“It really is hard to avoid the impression that this book exists for no other reason than that it currently makes just slightly more money than it loses”: Tim O’Neil can’t stop reading DC’s The Outsiders, a book he finds fascinating. He reviewed the first Dan DiDio/Philip Tan issue here, wondering at its very existence (Same goes for Deadpool: Merc with a Mouth and J. Michael Straczynski’s Brave and the Bold run). Speaking of the new Outsiders, Tucker Stone finishes off his Comics of the Weak column this week by taking a look at the art and arriving at a conclusion that just plain made me sad. Oh super-comics, you depress me so…
“You’ll be able take the Bif Bam Pow out of your own ear before you criticize it in another’s”: Speaking of comics breaking one’s heart, did everyone already read Tom Spurgeon’s excellent essay about some of the obvious (but apparently not thought about often enough) comics have changed in our lifetimes? If not, it’s not too late to do so!
“Old comics return in ‘Blackest Night’”: When DC announced their clever “undead” Blackest Night tie-ins, I wondered if the mainstream, not-comics media would find zombie comics about zombie characters an interesting enough hook for coverage. I haven’t seen much of that, but here’s an article from West Virginia University’s student paper at least using that angle in the headline for a story about the series/event.
“I’ll buy a few things, or possibly nothing. Because it’s less about consumption than ritual”: Jacob Lambert writes an opinion piece meditating on the changing nature of Philadelphia’s South Street for Philadelphia Weekly, at one point discussing one of the reasons he goes there weekly—to visit his local comic shop, whether or not he actually buys new comics there or not.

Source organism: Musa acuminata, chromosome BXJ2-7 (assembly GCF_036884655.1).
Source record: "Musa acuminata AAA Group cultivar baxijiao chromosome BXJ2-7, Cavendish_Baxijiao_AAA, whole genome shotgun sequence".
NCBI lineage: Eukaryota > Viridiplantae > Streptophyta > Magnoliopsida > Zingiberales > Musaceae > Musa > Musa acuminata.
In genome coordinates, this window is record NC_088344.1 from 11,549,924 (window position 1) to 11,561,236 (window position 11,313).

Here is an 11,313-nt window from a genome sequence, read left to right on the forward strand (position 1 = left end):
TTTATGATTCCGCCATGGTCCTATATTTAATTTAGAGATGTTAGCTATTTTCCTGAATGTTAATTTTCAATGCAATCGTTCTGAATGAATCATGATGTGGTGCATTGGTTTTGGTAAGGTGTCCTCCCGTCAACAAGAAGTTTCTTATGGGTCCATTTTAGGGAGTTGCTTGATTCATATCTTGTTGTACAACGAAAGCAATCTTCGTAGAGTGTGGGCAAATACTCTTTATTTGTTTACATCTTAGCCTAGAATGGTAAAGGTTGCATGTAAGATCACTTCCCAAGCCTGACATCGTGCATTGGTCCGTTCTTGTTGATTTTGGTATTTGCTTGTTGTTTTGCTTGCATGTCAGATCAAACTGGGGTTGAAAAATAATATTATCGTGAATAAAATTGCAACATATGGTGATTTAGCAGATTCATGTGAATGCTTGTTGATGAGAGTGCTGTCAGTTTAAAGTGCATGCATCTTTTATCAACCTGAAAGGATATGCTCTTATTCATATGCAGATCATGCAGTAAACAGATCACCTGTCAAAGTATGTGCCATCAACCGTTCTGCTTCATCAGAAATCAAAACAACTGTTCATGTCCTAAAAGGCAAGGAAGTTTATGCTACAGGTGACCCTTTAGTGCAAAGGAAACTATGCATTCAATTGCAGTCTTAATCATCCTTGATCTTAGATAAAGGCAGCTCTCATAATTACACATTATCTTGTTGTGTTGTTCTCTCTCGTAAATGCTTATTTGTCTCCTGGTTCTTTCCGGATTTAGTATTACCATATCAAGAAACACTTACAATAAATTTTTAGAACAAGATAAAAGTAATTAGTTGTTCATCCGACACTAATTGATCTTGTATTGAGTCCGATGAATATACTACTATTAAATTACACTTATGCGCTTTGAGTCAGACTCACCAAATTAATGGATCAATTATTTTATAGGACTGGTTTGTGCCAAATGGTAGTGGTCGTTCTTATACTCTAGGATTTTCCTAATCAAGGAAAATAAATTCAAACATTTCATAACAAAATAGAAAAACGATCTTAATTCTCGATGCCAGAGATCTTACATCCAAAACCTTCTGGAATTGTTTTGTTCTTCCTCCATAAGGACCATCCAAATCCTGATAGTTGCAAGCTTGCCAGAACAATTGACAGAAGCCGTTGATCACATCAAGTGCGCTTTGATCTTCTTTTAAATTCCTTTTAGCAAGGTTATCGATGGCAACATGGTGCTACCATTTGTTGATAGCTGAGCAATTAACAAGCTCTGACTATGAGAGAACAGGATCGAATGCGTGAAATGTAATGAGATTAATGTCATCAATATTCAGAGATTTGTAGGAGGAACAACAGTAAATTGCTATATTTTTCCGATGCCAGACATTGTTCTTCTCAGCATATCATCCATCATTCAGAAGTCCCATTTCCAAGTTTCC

Billy Ray Cyrus, Marvel?: Maxim magazine lists “11 Celebrity Comics Books We Can’t Believe Exist.” I have to admit that while I can believe these all exist, there were a couple I didn’t know existed, like Marvel’s Billy Ray Cyrus comic (Hey, doesn’t his daughter have her own comic yet?) or Jackie Joyner-Kersee’s. (Oh, and this seems like as good a time as any to say, Hey DC! How about some Adventures of Jerry Lewis and Adventures of Bob Hope trades? Preferably of the Showcase Presents variety…?)
Reason #658 That Cliff Chiang Rules: Check out Chiang’s Imperial propaganda art for an set of Star Wars trading cards. Almost makes me want to take up arms against the rebel scum…
I guess they don’t call it a comic “strip” for nothing!: Josh Fruhlinger on yesterday’s Spider-Man newspaper strip: “Congratulations, Spider-Man! You have produced the most gratuitous and pointless instance of a lady taking her shirt off in the comics in the long history of that particular art form.” I guess you don’t need to pay for Marvel Comics if you wanna see MJ in her underwear anymore. Also on the subject of Frulinger and Spider-Man, Monday the comic strip commentator noted a typical act of heroism by the newspaper version of ol’ Webhead.